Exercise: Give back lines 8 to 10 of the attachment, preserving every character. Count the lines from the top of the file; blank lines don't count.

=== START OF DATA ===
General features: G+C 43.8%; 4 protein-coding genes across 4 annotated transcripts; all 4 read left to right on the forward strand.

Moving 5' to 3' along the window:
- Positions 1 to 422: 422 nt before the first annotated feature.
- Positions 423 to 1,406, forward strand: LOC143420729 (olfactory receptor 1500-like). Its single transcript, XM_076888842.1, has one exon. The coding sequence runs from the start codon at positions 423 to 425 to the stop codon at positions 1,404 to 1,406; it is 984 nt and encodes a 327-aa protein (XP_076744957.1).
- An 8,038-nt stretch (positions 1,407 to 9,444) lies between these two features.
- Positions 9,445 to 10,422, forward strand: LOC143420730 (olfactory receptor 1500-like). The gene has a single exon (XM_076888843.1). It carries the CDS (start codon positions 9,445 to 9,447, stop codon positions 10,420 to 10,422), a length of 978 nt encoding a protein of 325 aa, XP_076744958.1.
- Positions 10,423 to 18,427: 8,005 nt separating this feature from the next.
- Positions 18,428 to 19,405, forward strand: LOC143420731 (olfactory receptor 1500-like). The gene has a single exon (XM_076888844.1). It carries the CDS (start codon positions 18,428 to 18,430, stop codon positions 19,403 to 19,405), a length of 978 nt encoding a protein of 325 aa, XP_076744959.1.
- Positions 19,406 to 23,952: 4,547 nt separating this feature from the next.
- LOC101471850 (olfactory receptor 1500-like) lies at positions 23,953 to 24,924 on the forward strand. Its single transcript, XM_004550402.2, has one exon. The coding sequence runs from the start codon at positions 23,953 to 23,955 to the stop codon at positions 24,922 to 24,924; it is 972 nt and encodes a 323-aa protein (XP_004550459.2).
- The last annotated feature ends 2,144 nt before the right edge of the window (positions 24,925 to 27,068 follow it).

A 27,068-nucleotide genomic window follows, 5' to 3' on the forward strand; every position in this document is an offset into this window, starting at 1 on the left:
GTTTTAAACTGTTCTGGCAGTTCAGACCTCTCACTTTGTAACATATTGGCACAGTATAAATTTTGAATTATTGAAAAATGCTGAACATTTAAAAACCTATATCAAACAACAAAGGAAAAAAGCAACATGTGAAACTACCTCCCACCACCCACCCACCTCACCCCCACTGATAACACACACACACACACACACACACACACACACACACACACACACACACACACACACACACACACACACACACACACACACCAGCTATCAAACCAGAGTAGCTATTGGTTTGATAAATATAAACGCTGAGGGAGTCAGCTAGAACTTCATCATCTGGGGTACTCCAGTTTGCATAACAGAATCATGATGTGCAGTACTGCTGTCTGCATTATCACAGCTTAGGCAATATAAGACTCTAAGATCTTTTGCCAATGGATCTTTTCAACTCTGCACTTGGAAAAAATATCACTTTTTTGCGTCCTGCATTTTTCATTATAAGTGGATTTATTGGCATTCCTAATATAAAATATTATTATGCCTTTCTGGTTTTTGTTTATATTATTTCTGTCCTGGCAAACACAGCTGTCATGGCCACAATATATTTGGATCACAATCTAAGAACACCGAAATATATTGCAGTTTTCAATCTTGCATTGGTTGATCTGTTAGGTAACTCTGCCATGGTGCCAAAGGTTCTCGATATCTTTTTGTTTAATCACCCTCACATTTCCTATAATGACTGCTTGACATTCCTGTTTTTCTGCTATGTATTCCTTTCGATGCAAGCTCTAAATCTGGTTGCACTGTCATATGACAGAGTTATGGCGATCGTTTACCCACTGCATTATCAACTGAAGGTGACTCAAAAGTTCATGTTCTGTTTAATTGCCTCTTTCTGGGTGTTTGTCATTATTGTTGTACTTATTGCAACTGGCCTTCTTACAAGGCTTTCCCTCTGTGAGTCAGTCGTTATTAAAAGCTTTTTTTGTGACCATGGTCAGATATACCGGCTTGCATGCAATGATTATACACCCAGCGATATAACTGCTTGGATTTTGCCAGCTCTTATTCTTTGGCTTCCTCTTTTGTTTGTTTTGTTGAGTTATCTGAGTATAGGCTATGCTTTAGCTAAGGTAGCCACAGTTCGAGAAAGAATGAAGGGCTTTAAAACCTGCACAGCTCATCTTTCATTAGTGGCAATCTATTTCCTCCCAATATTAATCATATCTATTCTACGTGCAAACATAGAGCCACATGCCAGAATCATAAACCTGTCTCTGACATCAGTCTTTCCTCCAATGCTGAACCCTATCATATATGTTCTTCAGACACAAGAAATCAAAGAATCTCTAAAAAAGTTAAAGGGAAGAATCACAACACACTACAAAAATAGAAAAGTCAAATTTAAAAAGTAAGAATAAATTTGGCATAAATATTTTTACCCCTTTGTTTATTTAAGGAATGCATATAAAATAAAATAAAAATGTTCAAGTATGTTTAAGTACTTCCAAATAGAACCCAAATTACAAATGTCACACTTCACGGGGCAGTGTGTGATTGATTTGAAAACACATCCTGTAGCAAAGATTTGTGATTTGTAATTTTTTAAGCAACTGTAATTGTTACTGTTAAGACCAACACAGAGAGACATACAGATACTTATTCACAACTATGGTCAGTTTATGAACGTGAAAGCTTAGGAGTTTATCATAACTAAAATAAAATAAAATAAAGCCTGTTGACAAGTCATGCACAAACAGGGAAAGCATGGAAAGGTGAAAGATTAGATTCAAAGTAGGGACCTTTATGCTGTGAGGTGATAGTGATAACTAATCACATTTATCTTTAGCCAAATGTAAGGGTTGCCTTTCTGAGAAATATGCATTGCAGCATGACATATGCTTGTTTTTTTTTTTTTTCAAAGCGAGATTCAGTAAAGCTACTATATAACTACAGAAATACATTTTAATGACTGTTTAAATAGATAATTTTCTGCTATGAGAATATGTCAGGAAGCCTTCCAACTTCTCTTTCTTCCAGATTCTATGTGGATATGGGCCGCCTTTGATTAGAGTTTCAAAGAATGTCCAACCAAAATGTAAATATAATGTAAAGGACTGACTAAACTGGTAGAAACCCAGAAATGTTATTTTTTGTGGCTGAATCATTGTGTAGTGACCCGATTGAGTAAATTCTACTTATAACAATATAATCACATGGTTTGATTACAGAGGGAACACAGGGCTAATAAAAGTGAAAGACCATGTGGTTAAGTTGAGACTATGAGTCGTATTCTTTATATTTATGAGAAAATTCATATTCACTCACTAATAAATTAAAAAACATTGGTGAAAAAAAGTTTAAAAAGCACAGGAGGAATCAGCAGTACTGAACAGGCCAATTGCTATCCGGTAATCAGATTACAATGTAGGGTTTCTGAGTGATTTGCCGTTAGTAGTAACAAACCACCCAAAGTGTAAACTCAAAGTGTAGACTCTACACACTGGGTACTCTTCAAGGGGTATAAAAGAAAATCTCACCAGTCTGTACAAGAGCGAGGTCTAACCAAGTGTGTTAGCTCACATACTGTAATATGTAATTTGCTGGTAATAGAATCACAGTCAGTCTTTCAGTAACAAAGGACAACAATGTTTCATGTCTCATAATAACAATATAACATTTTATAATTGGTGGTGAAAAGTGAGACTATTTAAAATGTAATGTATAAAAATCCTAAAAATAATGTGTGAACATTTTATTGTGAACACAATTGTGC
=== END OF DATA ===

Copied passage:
- Positions 18,428 to 19,405, forward strand: LOC143420731 (olfactory receptor 1500-like). The gene has a single exon (XM_076888844.1). It carries the CDS (start codon positions 18,428 to 18,430, stop codon positions 19,403 to 19,405), a length of 978 nt encoding a protein of 325 aa, XP_076744959.1.
- Positions 19,406 to 23,952: 4,547 nt separating this feature from the next.
- LOC101471850 (olfactory receptor 1500-like) lies at positions 23,953 to 24,924 on the forward strand. Its single transcript, XM_004550402.2, has one exon. The coding sequence runs from the start codon at positions 23,953 to 23,955 to the stop codon at positions 24,922 to 24,924; it is 972 nt and encodes a 323-aa protein (XP_004550459.2).